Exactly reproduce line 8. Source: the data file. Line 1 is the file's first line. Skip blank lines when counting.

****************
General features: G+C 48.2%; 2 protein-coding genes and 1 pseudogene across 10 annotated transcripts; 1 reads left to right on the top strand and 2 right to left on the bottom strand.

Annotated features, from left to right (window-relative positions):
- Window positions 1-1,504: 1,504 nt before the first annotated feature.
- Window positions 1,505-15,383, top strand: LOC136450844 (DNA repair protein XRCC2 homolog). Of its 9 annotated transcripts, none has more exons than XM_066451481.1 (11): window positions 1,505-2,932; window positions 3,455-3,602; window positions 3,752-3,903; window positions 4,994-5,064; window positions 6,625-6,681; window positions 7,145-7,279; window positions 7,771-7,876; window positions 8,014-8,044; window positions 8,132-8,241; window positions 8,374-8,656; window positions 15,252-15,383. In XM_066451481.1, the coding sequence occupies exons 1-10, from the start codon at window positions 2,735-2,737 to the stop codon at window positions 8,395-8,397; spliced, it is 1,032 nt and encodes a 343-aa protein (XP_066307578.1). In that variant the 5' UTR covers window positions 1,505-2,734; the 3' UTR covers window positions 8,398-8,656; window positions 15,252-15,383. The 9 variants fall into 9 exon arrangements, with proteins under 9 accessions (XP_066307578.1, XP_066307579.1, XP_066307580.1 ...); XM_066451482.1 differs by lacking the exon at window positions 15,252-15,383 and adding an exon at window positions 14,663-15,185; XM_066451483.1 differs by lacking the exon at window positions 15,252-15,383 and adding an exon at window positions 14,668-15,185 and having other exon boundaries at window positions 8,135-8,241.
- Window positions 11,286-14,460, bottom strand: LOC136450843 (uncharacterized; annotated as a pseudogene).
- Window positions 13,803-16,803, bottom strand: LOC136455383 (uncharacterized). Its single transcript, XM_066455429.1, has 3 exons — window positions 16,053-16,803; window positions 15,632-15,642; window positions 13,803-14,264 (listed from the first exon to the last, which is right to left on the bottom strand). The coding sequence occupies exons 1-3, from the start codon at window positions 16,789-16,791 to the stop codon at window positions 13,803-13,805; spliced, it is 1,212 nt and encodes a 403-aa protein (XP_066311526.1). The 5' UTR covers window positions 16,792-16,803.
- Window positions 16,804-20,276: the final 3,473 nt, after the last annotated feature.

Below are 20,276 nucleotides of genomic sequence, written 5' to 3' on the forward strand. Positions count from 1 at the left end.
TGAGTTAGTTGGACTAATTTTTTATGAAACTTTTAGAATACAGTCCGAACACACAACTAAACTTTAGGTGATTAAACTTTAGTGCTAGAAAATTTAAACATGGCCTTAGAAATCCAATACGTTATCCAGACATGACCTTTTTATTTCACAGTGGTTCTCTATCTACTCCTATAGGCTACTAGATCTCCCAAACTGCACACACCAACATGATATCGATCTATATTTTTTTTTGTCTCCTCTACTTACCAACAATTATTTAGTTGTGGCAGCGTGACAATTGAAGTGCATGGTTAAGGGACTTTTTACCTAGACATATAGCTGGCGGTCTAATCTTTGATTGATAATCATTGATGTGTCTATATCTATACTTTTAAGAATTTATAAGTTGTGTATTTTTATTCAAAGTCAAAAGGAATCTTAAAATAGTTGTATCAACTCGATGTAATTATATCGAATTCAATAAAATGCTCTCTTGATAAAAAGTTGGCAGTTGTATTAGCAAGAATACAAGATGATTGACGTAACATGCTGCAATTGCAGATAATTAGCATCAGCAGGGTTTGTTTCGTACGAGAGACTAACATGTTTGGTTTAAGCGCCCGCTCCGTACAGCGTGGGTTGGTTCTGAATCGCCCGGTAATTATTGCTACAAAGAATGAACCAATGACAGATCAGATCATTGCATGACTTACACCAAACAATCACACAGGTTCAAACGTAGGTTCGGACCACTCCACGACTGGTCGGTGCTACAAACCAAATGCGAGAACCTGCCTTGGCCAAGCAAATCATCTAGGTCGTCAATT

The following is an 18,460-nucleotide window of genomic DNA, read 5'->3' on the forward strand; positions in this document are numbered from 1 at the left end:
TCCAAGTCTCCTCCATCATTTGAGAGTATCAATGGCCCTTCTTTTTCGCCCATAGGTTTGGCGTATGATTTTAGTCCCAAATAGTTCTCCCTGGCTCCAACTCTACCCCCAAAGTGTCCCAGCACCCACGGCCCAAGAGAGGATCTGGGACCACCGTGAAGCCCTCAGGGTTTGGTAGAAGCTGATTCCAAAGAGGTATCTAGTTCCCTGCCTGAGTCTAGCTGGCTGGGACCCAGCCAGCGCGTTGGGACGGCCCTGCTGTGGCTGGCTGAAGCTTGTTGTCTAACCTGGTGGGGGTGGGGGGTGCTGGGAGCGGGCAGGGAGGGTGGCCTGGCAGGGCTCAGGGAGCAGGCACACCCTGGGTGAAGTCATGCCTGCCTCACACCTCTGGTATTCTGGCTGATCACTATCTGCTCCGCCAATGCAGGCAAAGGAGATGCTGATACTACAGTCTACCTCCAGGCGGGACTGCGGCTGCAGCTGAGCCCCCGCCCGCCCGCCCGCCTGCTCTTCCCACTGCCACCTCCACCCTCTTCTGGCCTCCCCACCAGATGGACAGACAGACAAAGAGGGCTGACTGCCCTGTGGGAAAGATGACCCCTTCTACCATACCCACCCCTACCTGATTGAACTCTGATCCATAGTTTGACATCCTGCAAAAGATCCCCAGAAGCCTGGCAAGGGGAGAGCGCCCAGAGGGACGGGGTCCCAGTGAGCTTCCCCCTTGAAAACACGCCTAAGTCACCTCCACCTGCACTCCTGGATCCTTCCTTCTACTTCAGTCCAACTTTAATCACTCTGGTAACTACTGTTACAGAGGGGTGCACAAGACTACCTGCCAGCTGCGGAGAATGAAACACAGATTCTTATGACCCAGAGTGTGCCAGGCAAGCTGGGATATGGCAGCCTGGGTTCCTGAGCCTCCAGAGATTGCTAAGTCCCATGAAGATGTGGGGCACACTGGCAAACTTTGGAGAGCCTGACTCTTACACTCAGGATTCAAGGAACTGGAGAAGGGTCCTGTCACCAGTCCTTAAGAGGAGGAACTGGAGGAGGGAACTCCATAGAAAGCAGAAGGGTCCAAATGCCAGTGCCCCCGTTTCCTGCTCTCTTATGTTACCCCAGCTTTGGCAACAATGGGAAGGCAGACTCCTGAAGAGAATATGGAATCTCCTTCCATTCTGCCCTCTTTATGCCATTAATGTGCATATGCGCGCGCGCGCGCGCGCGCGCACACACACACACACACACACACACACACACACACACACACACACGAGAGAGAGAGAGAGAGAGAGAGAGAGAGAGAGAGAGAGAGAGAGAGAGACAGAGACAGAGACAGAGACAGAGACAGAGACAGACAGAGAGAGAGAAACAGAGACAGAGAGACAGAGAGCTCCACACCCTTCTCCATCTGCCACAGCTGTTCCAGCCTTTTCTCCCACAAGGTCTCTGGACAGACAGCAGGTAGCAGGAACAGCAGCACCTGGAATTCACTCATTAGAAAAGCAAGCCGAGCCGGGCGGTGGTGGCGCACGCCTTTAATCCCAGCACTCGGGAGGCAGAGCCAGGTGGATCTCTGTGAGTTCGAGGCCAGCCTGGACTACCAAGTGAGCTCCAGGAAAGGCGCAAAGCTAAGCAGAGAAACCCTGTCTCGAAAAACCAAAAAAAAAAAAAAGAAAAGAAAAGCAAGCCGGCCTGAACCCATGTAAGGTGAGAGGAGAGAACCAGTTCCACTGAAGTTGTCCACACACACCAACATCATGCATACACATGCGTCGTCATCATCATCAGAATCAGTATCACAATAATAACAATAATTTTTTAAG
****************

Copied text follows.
Below are 20,276 nucleotides of genomic sequence, written 5' to 3' on the forward strand. Positions count from 1 at the left end.